RESEARCH: DIAMONDS CAN MAKE LITHIUM BATTERIES MUCH SAFER
The end to battery-related disasters? Researchers at Drexel University in Philadelphia have developed a process in which nanodiamonds limit the electrochemical deposition, called plating, which is the common cause for hazardous short-circuiting of lithium ion batteries.
The problems caused in batteries usually come after repeated charging. According to Science Daily, as they are used and charged, the electrochemical reaction in batteries “results in the movement of ions between the two electrodes of a battery, which is the essence of an electrical current”. Over time, this repositioning of ions can create battery buildups, called dendrites – the main culprits in short-circuit. Since the electrolyte solution in most lithium-ion batteries is highly flammable, they can also lead to a fire.
The Magic of Nanodiamonds
Prof. Yury Gogotsi and his research team from the Department of Materials Science and Engineering focused on making lithium anodes “more stable and lithium plating more uniform so that dendrites won’t grow”. To do this, they added nanodiamonds to the electrolyte solution in a battery. While much cheaper than diamonds, nanodiamonds still retain the regular structure and shape of diamonds. Therefore, once deposited, “they naturally slide together to form a smooth surface”.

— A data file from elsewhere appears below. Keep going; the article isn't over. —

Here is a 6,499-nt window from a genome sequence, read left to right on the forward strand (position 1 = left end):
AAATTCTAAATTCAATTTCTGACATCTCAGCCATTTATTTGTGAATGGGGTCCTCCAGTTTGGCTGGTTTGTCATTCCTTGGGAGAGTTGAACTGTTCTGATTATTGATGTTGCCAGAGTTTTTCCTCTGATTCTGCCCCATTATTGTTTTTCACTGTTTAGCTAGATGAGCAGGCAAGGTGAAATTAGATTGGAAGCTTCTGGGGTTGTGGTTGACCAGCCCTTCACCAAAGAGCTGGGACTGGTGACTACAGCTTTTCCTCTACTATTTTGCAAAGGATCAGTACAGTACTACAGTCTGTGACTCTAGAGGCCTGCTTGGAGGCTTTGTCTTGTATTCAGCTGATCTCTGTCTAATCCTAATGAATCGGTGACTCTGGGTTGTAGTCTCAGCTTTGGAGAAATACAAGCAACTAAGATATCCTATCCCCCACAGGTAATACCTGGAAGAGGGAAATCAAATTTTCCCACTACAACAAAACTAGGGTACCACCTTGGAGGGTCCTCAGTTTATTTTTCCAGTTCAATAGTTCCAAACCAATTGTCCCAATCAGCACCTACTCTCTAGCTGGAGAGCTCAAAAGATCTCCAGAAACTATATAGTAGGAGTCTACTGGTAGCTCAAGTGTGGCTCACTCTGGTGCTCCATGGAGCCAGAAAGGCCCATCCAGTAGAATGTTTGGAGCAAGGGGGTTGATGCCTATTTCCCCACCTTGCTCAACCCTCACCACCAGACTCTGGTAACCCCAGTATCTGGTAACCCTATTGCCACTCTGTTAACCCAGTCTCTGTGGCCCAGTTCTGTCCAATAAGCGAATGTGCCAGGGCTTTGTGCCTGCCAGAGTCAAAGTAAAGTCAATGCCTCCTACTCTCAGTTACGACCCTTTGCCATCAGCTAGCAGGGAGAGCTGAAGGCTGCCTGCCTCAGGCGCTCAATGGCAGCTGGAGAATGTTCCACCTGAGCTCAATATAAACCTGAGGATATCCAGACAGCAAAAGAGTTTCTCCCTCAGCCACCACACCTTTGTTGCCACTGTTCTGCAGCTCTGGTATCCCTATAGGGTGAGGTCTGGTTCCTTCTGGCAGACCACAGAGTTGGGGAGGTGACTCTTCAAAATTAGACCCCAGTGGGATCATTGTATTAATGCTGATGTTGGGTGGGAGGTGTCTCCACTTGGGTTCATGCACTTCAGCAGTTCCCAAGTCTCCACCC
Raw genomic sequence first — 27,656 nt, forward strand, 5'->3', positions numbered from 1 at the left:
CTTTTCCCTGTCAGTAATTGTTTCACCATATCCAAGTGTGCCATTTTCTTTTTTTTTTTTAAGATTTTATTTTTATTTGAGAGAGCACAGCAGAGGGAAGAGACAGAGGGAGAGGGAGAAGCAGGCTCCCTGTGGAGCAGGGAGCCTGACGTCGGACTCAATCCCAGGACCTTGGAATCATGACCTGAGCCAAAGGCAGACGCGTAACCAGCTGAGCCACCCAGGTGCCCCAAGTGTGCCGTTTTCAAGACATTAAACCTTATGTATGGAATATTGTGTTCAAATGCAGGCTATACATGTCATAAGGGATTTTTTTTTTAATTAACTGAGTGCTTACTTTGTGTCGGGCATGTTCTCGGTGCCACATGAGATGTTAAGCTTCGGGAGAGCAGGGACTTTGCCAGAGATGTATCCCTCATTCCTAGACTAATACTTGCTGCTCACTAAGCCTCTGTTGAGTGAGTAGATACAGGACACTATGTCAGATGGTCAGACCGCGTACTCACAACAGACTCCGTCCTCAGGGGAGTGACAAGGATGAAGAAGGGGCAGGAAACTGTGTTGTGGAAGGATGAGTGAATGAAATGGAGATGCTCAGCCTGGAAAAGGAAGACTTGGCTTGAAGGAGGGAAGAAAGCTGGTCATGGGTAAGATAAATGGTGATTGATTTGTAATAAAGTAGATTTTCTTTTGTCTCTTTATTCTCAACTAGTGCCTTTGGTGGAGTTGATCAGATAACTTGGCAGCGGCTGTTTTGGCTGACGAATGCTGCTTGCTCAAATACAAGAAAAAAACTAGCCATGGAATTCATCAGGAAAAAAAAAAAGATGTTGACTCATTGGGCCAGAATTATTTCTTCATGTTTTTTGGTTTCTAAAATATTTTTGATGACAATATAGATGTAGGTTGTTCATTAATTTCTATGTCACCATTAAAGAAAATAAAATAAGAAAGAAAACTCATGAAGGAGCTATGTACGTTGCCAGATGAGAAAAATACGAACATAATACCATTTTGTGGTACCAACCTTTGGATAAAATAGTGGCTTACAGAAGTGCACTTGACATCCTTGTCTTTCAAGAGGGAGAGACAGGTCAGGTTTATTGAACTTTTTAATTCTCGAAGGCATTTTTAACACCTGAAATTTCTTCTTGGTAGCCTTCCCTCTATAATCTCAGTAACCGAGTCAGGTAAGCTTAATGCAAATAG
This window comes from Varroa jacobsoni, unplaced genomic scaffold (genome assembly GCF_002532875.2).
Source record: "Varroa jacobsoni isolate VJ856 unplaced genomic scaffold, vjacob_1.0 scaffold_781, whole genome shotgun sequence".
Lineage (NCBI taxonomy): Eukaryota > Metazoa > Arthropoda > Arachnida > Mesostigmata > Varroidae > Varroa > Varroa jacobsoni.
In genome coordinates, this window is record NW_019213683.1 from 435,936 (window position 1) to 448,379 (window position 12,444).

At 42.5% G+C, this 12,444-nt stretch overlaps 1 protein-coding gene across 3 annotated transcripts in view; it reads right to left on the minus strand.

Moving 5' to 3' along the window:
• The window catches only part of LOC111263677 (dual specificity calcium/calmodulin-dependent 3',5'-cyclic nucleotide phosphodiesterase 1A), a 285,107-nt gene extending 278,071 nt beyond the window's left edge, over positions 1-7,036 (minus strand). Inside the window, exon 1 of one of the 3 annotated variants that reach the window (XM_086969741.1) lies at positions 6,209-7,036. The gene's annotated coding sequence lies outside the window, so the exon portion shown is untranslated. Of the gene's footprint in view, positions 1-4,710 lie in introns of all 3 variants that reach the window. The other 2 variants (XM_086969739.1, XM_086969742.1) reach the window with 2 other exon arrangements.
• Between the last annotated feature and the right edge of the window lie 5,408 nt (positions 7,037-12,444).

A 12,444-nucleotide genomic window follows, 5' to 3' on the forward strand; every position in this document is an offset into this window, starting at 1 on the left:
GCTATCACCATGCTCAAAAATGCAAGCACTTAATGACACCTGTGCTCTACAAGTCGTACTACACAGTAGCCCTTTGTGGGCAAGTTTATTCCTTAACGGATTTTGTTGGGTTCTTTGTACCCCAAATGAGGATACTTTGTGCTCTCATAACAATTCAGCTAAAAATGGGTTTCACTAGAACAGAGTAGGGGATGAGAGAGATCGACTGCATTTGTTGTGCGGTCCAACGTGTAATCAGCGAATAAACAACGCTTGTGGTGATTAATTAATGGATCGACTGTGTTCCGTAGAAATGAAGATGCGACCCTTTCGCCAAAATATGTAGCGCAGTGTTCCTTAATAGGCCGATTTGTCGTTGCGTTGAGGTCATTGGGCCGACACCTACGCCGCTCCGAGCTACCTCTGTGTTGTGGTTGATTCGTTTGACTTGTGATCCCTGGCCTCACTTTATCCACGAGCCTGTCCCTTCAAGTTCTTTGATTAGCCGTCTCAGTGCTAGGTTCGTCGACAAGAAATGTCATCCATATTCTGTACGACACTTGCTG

In the paper, the researchers explain that lithium ions can easily attach to nanodiamonds, “so when they are plating the electrode they do so in the same orderly manner as the nanodiamond particles to which they’re linked”. Mixing nanodiamonds into the electrolyte solution of a lithium ion battery, therefore, “slows dendrite formation to nil through 100 charge-discharge cycles”.
Gogotsi notes that his group’s discovery “is just the beginning of a process that could eventually see electrolyte additives, like nanodiamonds, widely used to produce safe lithium batteries with a high energy density”.
The research, entitled “Nanodiamonds Suppress Growth of Lithium Dendrites”, was published in the journal Nature Communications.